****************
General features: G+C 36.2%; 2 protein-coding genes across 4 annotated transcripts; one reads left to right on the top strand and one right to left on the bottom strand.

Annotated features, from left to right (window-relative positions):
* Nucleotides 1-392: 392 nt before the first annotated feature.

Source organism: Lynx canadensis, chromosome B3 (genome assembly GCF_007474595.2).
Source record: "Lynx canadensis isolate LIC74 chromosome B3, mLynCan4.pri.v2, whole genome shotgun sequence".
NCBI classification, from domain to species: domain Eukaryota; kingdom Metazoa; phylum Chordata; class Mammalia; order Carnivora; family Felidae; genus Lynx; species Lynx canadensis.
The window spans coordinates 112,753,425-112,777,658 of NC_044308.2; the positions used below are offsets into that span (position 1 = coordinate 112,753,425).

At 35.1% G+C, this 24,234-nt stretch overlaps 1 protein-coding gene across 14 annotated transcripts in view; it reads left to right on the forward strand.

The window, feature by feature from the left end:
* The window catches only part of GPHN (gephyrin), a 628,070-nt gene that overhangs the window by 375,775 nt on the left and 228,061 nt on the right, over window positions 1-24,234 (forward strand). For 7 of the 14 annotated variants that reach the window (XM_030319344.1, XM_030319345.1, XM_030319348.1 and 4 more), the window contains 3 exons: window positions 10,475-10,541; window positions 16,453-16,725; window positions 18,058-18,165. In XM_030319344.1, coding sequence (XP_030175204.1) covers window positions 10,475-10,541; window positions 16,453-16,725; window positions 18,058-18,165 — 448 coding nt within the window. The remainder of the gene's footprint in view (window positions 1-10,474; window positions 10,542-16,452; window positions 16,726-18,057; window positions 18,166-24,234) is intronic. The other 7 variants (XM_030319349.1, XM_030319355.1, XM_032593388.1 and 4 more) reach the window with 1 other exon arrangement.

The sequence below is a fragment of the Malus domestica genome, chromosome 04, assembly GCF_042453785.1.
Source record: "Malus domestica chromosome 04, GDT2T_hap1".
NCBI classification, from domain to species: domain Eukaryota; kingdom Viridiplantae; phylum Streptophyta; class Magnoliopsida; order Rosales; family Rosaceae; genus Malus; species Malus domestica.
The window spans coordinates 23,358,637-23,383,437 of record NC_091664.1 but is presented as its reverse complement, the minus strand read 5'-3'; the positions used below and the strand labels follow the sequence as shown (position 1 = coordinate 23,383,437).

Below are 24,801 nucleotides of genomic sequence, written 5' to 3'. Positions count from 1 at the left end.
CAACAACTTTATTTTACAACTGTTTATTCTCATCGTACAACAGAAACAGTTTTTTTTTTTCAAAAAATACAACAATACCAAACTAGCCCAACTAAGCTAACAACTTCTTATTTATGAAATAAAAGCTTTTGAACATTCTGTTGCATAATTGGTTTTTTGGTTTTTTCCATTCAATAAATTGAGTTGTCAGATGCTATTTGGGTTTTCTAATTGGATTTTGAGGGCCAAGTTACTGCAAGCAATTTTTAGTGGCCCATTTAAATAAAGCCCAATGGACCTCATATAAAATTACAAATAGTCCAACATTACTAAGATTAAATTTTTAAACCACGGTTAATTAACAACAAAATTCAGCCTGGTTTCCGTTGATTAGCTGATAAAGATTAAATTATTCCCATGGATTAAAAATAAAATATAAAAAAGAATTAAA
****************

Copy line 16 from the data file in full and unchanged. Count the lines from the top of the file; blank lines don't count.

CAACAACTTTATTTTACAACTGTTTATTCTCATCGTACAACAGAAACAGTTTTTTTTTTTCAAAAAATACAACAATACCAAACTAGCCCAACTAAGCTAACAACTTCTTATTTATGAAATAAAAGCTTTTGAACATTCTGTTGCATAATTGGTTTTTTGGTTTTTTCCATTCAATAAATTGAGTTGTCAGATGCTATTTGGGTTTTCTAATTGGATTTTGAGGGCCAAGTTACTGCAAGCAATTTTTAGTGGCCCATTTAAATAAAGCCCAATGGACCTCATATAAAATTACAAATAGTCCAACATTACTAAGATTAAATTTTTAAACCACGGTTAATTAACAACAAAATTCAGCCTGGTTTCCGTTGATTAGCTGATAAAGATTAAATTATTCCCATGGATTAAAAATAAAATATAAAAAAGAATTAAA